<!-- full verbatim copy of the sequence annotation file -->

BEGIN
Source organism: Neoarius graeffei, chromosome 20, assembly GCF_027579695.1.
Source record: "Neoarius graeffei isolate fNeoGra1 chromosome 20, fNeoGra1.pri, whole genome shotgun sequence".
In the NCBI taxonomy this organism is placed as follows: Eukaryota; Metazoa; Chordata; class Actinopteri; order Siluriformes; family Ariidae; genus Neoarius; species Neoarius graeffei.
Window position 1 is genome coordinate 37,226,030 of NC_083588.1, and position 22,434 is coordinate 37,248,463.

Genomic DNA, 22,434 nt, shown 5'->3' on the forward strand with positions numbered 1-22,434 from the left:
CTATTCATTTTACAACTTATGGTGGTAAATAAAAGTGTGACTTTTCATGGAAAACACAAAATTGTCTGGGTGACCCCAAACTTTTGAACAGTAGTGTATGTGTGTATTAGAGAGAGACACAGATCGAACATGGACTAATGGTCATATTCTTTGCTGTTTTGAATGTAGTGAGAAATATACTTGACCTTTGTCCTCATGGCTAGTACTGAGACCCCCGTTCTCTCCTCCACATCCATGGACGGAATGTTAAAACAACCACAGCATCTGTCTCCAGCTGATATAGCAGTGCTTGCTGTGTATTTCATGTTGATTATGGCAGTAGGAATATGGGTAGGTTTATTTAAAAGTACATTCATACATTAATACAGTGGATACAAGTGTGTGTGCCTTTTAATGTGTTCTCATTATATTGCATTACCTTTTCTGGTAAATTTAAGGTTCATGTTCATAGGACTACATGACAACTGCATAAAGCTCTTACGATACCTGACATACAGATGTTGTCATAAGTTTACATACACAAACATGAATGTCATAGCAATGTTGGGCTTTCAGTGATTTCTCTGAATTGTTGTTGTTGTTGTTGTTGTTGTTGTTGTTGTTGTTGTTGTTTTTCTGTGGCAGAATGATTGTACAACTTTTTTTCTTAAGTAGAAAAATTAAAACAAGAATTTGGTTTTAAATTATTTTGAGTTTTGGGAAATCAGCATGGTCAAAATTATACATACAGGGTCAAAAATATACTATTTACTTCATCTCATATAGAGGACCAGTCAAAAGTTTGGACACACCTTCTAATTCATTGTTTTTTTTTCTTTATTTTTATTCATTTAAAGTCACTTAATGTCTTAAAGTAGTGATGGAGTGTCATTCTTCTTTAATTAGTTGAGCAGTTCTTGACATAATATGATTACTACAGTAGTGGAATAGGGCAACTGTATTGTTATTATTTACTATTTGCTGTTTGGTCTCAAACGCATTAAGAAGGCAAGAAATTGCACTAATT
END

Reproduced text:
Source organism: Neoarius graeffei, chromosome 20, assembly GCF_027579695.1.
Source record: "Neoarius graeffei isolate fNeoGra1 chromosome 20, fNeoGra1.pri, whole genome shotgun sequence".
In the NCBI taxonomy this organism is placed as follows: Eukaryota; Metazoa; Chordata; class Actinopteri; order Siluriformes; family Ariidae; genus Neoarius; species Neoarius graeffei.
Window position 1 is genome coordinate 37,226,030 of NC_083588.1, and position 22,434 is coordinate 37,248,463.

Genomic DNA, 22,434 nt, shown 5'->3' on the forward strand with positions numbered 1-22,434 from the left:
CTATTCATTTTACAACTTATGGTGGTAAATAAAAGTGTGACTTTTCATGGAAAACACAAAATTGTCTGGGTGACCCCAAACTTTTGAACAGTAGTGTATGTGTGTATTAGAGAGAGACACAGATCGAACATGGACTAATGGTCATATTCTTTGCTGTTTTGAATGTAGTGAGAAATATACTTGACCTTTGTCCTCATGGCTAGTACTGAGACCCCCGTTCTCTCCTCCACATCCATGGACGGAATGTTAAAACAACCACAGCATCTGTCTCCAGCTGATATAGCAGTGCTTGCTGTGTATTTCATGTTGATTATGGCAGTAGGAATATGGGTAGGTTTATTTAAAAGTACATTCATACATTAATACAGTGGATACAAGTGTGTGTGCCTTTTAATGTGTTCTCATTATATTGCATTACCTTTTCTGGTAAATTTAAGGTTCATGTTCATAGGACTACATGACAACTGCATAAAGCTCTTACGATACCTGACATACAGATGTTGTCATAAGTTTACATACACAAACATGAATGTCATAGCAATGTTGGGCTTTCAGTGATTTCTCTGAATTGTTGTTGTTGTTGTTGTTGTTGTTGTTGTTGTTGTTGTTGTTTTTCTGTGGCAGAATGATTGTACAACTTTTTTTCTTAAGTAGAAAAATTAAAACAAGAATTTGGTTTTAAATTATTTTGAGTTTTGGGAAATCAGCATGGTCAAAATTATACATACAGGGTCAAAAATATACTATTTACTTCATCTCATATAGAGGACCAGTCAAAAGTTTGGACACACCTTCTAATTCATTGTTTTTTTTTCTTTATTTTTATTCATTTAAAGTCACTTAATGTCTTAAAGTAGTGATGGAGTGTCATTCTTCTTTAATTAGTTGAGCAGTTCTTGACATAATATGATTACTACAGTAGTGGAATAGGGCAACTGTATTGTTATTATTTACTATTTGCTGTTTGGTCTCAAACGCATTAAGAAGGCAAGAAATTGCACTAATT